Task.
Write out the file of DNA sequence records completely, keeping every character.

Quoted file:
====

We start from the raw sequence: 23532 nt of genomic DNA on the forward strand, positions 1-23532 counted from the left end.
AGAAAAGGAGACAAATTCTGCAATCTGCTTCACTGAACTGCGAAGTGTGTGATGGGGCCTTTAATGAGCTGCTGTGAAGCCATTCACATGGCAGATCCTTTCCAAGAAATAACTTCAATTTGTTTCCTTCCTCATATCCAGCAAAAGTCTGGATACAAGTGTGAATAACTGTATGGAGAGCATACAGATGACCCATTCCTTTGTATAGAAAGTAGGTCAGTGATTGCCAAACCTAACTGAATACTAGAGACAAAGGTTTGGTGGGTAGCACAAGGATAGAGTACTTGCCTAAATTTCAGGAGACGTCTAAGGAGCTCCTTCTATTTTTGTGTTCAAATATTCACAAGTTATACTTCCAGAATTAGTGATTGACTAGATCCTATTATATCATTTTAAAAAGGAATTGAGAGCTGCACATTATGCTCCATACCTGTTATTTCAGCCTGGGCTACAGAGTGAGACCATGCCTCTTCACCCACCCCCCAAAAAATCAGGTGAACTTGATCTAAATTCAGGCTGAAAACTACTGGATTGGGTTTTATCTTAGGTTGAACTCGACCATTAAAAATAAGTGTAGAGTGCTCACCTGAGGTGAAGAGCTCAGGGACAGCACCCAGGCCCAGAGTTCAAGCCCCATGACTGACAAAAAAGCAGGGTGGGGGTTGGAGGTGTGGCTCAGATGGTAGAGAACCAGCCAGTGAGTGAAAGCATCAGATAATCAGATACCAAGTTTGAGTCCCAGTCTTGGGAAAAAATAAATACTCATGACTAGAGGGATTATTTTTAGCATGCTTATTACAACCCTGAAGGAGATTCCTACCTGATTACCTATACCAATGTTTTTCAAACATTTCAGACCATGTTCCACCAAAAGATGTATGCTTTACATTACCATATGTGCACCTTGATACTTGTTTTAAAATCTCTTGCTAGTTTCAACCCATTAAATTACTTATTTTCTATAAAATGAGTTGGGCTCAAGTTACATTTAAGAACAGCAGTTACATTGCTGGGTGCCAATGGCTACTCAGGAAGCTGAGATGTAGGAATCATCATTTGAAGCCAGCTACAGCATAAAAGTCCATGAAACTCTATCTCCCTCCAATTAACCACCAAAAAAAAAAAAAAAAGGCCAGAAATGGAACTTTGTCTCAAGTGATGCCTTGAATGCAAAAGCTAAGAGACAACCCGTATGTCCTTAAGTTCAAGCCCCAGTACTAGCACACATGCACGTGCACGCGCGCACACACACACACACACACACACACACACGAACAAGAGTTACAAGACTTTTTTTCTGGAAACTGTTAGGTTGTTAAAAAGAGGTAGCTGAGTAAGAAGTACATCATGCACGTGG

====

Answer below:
We start from the raw sequence: 23532 nt of genomic DNA on the forward strand, positions 1-23532 counted from the left end.
AGAAAAGGAGACAAATTCTGCAATCTGCTTCACTGAACTGCGAAGTGTGTGATGGGGCCTTTAATGAGCTGCTGTGAAGCCATTCACATGGCAGATCCTTTCCAAGAAATAACTTCAATTTGTTTCCTTCCTCATATCCAGCAAAAGTCTGGATACAAGTGTGAATAACTGTATGGAGAGCATACAGATGACCCATTCCTTTGTATAGAAAGTAGGTCAGTGATTGCCAAACCTAACTGAATACTAGAGACAAAGGTTTGGTGGGTAGCACAAGGATAGAGTACTTGCCTAAATTTCAGGAGACGTCTAAGGAGCTCCTTCTATTTTTGTGTTCAAATATTCACAAGTTATACTTCCAGAATTAGTGATTGACTAGATCCTATTATATCATTTTAAAAAGGAATTGAGAGCTGCACATTATGCTCCATACCTGTTATTTCAGCCTGGGCTACAGAGTGAGACCATGCCTCTTCACCCACCCCCCAAAAAATCAGGTGAACTTGATCTAAATTCAGGCTGAAAACTACTGGATTGGGTTTTATCTTAGGTTGAACTCGACCATTAAAAATAAGTGTAGAGTGCTCACCTGAGGTGAAGAGCTCAGGGACAGCACCCAGGCCCAGAGTTCAAGCCCCATGACTGACAAAAAAGCAGGGTGGGGGTTGGAGGTGTGGCTCAGATGGTAGAGAACCAGCCAGTGAGTGAAAGCATCAGATAATCAGATACCAAGTTTGAGTCCCAGTCTTGGGAAAAAATAAATACTCATGACTAGAGGGATTATTTTTAGCATGCTTATTACAACCCTGAAGGAGATTCCTACCTGATTACCTATACCAATGTTTTTCAAACATTTCAGACCATGTTCCACCAAAAGATGTATGCTTTACATTACCATATGTGCACCTTGATACTTGTTTTAAAATCTCTTGCTAGTTTCAACCCATTAAATTACTTATTTTCTATAAAATGAGTTGGGCTCAAGTTACATTTAAGAACAGCAGTTACATTGCTGGGTGCCAATGGCTACTCAGGAAGCTGAGATGTAGGAATCATCATTTGAAGCCAGCTACAGCATAAAAGTCCATGAAACTCTATCTCCCTCCAATTAACCACCAAAAAAAAAAAAAAAAGGCCAGAAATGGAACTTTGTCTCAAGTGATGCCTTGAATGCAAAAGCTAAGAGACAACCCGTATGTCCTTAAGTTCAAGCCCCAGTACTAGCACACATGCACGTGCACGCGCGCACACACACACACACACACACACACACACGAACAAGAGTTACAAGACTTTTTTTCTGGAAACTGTTAGGTTGTTAAAAAGAGGTAGCTGAGTAAGAAGTACATCATGCACGTGG